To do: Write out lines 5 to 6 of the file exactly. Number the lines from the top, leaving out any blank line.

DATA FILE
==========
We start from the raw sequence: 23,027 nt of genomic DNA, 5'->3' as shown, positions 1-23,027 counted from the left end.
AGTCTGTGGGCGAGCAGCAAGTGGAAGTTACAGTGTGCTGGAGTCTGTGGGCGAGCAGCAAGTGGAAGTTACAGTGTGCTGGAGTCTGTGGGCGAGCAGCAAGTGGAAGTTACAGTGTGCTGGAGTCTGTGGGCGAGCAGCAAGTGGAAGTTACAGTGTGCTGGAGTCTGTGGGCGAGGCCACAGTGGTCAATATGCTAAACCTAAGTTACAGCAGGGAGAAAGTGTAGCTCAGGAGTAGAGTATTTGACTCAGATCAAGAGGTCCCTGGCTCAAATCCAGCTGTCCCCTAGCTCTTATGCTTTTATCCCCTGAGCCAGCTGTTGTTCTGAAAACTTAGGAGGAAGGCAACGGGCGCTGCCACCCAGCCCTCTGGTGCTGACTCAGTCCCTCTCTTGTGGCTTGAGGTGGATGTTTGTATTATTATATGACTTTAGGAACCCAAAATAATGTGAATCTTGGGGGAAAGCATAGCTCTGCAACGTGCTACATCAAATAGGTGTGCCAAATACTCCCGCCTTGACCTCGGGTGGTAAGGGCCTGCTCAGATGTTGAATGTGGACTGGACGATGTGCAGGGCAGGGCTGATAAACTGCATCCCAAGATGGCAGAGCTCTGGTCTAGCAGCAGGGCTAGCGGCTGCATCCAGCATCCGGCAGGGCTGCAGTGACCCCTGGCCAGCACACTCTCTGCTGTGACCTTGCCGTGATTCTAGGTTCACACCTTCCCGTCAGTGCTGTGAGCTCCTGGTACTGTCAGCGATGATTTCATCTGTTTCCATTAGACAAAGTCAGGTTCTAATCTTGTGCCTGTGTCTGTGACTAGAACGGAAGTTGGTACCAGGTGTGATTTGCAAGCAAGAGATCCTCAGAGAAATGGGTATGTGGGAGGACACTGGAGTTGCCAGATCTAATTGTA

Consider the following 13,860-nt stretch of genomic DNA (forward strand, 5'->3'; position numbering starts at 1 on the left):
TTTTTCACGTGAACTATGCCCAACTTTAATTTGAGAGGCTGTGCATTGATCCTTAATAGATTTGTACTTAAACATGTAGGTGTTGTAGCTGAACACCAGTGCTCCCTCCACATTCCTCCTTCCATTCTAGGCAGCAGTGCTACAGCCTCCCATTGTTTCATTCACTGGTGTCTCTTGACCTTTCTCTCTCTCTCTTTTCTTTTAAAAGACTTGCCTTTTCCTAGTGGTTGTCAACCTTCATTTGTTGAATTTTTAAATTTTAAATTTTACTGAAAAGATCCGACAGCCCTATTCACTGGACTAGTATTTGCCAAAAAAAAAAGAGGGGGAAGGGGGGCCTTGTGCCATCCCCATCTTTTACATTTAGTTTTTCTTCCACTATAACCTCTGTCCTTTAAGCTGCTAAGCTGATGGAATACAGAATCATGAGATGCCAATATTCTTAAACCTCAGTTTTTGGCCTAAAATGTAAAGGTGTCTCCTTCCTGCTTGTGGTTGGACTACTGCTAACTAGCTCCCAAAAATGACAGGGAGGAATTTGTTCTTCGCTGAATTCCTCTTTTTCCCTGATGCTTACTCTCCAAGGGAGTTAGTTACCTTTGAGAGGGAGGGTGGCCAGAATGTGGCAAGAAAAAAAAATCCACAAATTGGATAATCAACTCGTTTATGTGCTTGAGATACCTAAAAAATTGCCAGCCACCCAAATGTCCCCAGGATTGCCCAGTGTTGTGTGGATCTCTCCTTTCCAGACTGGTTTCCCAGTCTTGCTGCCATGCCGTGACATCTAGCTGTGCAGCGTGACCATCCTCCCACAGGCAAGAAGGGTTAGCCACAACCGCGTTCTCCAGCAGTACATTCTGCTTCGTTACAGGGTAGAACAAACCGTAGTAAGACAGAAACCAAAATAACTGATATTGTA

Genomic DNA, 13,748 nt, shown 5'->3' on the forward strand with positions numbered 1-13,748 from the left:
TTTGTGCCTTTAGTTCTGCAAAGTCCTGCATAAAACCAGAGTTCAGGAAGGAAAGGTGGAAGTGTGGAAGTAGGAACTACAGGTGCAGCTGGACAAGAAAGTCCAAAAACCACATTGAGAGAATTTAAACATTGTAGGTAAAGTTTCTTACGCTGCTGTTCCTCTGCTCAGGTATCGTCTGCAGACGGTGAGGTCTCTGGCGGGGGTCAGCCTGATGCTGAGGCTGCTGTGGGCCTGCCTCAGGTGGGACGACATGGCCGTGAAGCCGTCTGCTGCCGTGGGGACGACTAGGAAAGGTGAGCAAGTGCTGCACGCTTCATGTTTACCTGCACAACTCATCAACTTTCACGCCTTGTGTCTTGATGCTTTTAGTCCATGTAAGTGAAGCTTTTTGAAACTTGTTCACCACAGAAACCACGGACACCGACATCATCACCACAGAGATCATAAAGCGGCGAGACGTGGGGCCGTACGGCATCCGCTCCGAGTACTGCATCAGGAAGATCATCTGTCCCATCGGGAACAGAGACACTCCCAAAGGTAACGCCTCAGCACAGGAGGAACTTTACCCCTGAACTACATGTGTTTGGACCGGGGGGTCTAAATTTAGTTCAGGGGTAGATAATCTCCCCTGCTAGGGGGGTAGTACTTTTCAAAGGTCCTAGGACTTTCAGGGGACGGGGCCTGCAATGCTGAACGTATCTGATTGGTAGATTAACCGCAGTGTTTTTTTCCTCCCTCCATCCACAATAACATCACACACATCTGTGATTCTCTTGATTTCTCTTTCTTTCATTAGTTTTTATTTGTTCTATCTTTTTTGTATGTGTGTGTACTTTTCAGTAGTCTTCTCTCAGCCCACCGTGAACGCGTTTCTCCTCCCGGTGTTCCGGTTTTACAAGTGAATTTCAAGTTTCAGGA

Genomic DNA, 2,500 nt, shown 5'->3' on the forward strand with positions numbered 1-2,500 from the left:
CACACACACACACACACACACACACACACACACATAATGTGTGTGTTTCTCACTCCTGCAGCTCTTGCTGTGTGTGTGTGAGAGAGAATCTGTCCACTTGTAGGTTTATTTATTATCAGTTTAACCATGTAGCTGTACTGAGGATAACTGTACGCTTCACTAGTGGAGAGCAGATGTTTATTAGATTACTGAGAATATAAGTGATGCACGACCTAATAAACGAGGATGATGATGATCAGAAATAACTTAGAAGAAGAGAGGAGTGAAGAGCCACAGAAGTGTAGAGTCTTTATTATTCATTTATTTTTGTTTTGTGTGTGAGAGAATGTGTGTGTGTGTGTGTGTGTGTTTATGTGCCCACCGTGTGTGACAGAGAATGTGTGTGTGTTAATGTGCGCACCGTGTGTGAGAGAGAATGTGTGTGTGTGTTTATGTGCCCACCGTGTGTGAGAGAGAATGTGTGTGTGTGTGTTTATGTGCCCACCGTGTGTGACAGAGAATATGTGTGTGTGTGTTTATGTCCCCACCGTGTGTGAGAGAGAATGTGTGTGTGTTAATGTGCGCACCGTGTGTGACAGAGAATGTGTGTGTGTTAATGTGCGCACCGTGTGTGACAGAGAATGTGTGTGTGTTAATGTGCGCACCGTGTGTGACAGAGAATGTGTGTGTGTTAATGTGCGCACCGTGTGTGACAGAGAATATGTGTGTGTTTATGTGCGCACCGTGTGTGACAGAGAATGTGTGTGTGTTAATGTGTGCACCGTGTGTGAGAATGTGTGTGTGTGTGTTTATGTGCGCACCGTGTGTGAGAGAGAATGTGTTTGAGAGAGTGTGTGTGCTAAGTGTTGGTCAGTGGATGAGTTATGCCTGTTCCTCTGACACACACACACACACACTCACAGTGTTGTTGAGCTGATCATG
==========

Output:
Genomic DNA, 13,748 nt, shown 5'->3' on the forward strand with positions numbered 1-13,748 from the left:
TTTGTGCCTTTAGTTCTGCAAAGTCCTGCATAAAACCAGAGTTCAGGAAGGAAAGGTGGAAGTGTGGAAGTAGGAACTACAGGTGCAGCTGGACAAGAAAGTCCAAAAACCACATTGAGAGAATTTAAACATTGTAGGTAAAGTTTCTTACGCTGCTGTTCCTCTGCTCAGGTATCGTCTGCAGACGGTGAGGTCTCTGGCGGGGGTCAGCCTGATGCTGAGGCTGCTGTGGGCCTGCCTCAGGTGGGACGACATGGCCGTGAAGCCGTCTGCTGCCGTGGGGACGACTAGGAAAGGTGAGCAAGTGCTGCACGCTTCATGTTTACCTGCACAACTCATCAACTTTCACGCCTTGTGTCTTGATGCTTTTAGTCCATGTAAGTGAAGCTTTTTGAAACTTGTTCACCACAGAAACCACGGACACCGACATCATCACCACAGAGATCATAAAGCGGCGAGACGTGGGGCCGTACGGCATCCGCTCCGAGTACTGCATCAGGAAGATCATCTGTCCCATCGGGAACAGAGACACTCCCAAAGGTAACGCCTCAGCACAGGAGGAACTTTACCCCTGAACTACATGTGTTTGGACCGGGGGGTCTAAATTTAGTTCAGGGGTAGATAATCTCCCCTGCTAGGGGGGTAGTACTTTTCAAAGGTCCTAGGACTTTCAGGGGACGGGGCCTGCAATGCTGAACGTATCTGATTGGTAGATTAACCGCAGTGTTTTTTTCCTCCCTCCATCCACAATAACATCACACACATCTGTGATTCTCTTGATTTCTCTTTCTTTCATTAGTTTTTATTTGTTCTATCTTTTTTGTATGTGTGTGTACTTTTCAGTAGTCTTCTCTCAGCCCACCGTGAACGCGTTTCTCCTCCCGGTGTTCCGGTTTTACAAGTGAATTTCAAGTTTCAGGA